Brett is convinced that the conspicuous consumption of modern and contemporary art prior to the economic recessions contributed to his museum’s success. “People needed to reconnect with the origins of creativity,” he said.
Asked how he went about finding new artists, Brett pointed out that he found them everywhere, but especially in non-egalitarian societies, surprisingly naming the US as one of his sources.
Yet Brett is careful about the language he uses to describe this artform. He does not like the categories of “outsider art” or “folk art”, which to him sound apologetic and dismissive.
Nor does he consider all of the art he finds to be of museum quality. Brett considers that if 10% of the artists are good, 5% are great, but only 1% are truly amazing.
“It’s my job to communicate the truthfulness of this work by presenting only the amazing art,” he said.
The dangers facing art brut
In the wake of art brut’s notoriety, Lombardi pointed out that the term was often used abusively, when for instance, Paris City Hall recently exhibited works produced in handicap workshops under the title Art Brut: absolument excentrique, a trend that is frequent with art therapy classes.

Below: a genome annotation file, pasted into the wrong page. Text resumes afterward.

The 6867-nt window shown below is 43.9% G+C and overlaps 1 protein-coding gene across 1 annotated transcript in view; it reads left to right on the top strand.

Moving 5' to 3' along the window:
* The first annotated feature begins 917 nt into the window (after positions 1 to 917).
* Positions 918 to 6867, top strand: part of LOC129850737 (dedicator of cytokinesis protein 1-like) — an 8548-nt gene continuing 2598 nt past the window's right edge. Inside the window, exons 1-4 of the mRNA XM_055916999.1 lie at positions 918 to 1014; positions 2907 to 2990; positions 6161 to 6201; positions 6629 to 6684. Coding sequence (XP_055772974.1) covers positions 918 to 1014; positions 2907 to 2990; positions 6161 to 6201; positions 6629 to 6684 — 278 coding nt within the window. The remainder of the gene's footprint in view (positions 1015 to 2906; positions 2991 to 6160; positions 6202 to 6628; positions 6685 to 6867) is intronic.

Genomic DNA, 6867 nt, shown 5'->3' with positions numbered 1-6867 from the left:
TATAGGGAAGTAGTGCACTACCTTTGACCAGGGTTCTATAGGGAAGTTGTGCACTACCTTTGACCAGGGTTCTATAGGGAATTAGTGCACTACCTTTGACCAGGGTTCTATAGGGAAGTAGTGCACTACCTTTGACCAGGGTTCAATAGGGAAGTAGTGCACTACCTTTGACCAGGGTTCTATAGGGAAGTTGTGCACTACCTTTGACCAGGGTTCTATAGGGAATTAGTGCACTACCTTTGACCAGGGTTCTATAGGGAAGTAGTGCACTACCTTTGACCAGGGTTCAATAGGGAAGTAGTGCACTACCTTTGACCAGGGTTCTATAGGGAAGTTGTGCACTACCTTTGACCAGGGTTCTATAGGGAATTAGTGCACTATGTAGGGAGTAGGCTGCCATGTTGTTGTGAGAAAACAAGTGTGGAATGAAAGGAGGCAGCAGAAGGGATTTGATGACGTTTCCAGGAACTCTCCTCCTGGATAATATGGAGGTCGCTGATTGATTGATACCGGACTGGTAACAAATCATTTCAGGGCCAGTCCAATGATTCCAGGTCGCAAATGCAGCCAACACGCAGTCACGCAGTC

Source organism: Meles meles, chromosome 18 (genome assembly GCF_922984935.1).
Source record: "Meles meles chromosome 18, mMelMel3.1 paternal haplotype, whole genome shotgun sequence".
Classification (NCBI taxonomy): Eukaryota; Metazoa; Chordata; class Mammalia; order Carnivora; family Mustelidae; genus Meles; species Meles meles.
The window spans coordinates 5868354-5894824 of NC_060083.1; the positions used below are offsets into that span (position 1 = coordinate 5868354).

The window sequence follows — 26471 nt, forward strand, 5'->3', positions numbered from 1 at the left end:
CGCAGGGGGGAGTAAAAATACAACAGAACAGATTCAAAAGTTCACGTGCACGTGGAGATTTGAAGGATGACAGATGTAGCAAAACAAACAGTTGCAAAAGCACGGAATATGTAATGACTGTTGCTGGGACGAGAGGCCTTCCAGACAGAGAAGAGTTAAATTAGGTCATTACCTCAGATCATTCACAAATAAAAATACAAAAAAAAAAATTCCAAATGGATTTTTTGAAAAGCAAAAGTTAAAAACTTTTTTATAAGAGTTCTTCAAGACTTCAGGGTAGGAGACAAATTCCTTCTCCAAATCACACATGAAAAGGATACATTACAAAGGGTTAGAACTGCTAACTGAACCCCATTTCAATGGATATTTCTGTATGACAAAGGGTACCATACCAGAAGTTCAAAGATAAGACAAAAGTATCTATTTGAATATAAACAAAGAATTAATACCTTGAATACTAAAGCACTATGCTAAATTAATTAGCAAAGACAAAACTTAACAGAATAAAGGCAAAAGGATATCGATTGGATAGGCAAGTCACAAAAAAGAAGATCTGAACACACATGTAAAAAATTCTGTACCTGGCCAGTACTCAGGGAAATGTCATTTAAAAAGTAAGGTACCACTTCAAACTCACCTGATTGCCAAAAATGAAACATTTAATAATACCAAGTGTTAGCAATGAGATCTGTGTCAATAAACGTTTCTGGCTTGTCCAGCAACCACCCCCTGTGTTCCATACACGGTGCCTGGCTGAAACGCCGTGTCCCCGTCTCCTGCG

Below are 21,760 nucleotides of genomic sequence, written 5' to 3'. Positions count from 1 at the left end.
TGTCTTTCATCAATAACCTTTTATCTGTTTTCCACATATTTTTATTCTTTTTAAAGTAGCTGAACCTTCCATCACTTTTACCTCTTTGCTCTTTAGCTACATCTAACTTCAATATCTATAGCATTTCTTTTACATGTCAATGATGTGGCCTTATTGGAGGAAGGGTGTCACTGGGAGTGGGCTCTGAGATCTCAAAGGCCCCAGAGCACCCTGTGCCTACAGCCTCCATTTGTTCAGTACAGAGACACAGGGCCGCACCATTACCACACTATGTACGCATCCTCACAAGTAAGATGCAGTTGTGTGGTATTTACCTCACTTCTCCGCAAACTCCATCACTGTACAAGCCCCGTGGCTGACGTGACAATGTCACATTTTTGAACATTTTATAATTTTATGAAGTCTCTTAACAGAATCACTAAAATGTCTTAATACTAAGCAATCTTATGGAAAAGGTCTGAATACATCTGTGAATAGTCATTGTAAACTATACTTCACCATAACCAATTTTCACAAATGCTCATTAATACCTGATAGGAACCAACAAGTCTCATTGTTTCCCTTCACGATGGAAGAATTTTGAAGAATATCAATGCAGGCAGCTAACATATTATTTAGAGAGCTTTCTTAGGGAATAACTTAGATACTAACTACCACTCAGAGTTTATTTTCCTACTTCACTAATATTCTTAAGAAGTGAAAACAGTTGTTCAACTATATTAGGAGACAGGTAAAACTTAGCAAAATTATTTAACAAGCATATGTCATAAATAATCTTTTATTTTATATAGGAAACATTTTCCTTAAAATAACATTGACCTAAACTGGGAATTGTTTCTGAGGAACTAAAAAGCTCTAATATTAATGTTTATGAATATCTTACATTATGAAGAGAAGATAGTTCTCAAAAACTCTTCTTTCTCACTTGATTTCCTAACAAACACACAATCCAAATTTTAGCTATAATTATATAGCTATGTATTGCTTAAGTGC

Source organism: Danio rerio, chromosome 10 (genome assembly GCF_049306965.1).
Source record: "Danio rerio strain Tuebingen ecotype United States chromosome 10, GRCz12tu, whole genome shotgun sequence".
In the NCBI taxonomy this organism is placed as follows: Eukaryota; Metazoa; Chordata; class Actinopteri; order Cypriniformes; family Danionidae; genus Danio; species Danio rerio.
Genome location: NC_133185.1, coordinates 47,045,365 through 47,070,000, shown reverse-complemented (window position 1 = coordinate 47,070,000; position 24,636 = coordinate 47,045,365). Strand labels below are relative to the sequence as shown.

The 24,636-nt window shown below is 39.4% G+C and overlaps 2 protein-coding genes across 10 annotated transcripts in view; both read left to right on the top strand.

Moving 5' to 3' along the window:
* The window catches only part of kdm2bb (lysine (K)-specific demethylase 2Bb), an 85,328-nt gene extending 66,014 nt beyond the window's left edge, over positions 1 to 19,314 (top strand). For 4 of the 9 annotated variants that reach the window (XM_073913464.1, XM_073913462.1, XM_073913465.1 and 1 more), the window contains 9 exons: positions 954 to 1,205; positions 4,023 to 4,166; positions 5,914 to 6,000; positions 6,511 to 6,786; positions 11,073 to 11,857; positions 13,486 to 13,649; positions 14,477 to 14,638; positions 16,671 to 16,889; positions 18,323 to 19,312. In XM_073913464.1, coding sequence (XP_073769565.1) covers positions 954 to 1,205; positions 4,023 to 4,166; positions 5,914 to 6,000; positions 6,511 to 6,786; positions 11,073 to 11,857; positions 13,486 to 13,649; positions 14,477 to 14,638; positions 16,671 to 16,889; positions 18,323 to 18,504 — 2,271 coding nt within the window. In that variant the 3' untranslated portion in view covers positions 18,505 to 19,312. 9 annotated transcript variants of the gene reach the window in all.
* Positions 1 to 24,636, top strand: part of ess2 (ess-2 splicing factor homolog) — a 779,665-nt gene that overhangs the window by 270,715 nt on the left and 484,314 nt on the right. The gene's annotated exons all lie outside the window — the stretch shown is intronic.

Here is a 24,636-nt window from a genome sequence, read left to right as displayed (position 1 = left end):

There is a common misconception, including among numerous galleries and merchants that any art produced by marginal individuals falls into this category, but according to Lombardi, this is very far from the truth.
Only when a body of work reflects a strong and complex system of representation – one that is powerfully unique – can it be considered art brut, the museum director insisted, and even then, there must be talent.
She then added pointedly that here is no more talent or creativity among marginal individuals than there is in any population at large. “The phenomenon is very rare,” she said.
The emotional impact of a work of art, the way it makes the onlooker vibrate, remains in her eyes the ultimate criteria.
“One does not become an art brut expert overnight,” Lombardi cautions.
– Art brut, also referred to as outsider or raw art, is created by individuals who work outside the art mainstream because they are untrained and culturally isolated, whether physically or psychologically.
– There are very few women art brut artists.
– Digital art is a new area of investigation, although it is feared that many hard drives with art brut treasures are being lost.
– In 2013 alone, groundbreaking art brut exhibitions took place in many prestigious venues: